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The Catholic Studies Reader$
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James T. Fisher and Margaret M. McGuinness

Print publication date: 2011

Print ISBN-13: 9780823234103

Published to Fordham Scholarship Online: September 2011

DOI: 10.5422/fordham/9780823234103.001.0001

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Afflicting the Comfortable

Afflicting the Comfortable

The Role of Catholic Social Teaching in Catholic Studies Programs

Chapter:
(p.193) 9 Afflicting the Comfortable
Source:
The Catholic Studies Reader
Author(s):

JAMES T. FISHER

MARGARET M. MCGUINNESS

Publisher:
Fordham University Press
DOI:10.5422/fordham/9780823234103.003.0010

A recent report released by the Pew Forum on Religion and Public Life detailing the religious landscape of the modern United States found that many Americans move from one religion to another with relative ease. More than a quarter of Americans, for instance, no longer practice the religion in which they were raised and have either joined another denomination or disassociated themselves from organized religion altogether. Approximately one-third of the survey respondents who say they were raised Catholic no longer describe themselves as Catholic. A number of Catholic colleges and universities have developed Catholic Studies programs in an attempt to engage undergraduates in a study of Catholic culture while preparing them to assume leadership in the twenty-first-century Catholic Church. However, students may not be sympathetic to a traditional academic approach to the study of Catholicism. This chapter advocates for a semester-long focus on the tradition of Catholic social teaching in order to bridge the divide between Catholic Studies and Catholic campus life.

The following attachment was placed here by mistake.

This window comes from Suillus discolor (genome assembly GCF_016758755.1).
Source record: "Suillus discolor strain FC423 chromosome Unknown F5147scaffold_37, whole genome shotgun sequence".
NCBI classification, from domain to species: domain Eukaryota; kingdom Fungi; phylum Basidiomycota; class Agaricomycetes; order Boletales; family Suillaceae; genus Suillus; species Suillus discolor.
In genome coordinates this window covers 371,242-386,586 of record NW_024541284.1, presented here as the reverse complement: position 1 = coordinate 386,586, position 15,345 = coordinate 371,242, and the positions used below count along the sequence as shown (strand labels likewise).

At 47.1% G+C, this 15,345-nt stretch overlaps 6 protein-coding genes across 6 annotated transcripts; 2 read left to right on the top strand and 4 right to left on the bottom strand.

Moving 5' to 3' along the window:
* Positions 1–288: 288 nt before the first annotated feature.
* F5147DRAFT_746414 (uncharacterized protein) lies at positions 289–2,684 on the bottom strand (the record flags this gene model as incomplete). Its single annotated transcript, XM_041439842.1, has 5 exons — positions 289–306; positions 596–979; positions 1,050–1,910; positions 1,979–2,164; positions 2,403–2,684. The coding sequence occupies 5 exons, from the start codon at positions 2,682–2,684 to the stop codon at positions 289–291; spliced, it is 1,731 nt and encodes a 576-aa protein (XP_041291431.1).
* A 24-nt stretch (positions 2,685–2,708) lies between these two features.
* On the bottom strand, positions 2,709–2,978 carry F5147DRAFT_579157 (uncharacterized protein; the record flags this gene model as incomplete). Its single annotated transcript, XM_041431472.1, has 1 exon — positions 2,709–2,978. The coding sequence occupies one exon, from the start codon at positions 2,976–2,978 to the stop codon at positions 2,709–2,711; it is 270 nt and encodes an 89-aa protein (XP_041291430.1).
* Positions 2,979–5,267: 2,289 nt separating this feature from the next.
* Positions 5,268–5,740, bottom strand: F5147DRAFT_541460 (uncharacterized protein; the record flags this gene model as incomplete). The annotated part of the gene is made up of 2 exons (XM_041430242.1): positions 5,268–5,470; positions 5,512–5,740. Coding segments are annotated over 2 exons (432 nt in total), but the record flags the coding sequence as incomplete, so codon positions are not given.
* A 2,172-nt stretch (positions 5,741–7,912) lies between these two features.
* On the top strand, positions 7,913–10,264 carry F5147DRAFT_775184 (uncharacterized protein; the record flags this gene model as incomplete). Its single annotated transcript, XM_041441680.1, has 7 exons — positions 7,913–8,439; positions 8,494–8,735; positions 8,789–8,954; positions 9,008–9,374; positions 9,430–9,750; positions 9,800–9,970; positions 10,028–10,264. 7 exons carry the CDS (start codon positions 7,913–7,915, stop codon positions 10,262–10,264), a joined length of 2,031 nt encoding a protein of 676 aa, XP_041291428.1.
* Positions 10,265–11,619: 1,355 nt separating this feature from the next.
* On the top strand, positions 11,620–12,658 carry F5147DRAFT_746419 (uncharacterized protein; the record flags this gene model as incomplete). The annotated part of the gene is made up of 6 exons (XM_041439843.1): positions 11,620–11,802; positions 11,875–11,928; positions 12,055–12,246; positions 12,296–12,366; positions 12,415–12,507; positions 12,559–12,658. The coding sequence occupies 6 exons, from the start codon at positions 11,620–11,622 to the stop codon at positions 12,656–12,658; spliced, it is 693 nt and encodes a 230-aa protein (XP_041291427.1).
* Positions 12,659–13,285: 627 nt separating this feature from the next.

Keywords:   United States, Catholicism, Catholics, Catholic Church, Catholic Studies, Catholic Studies programs, social teaching, campus life

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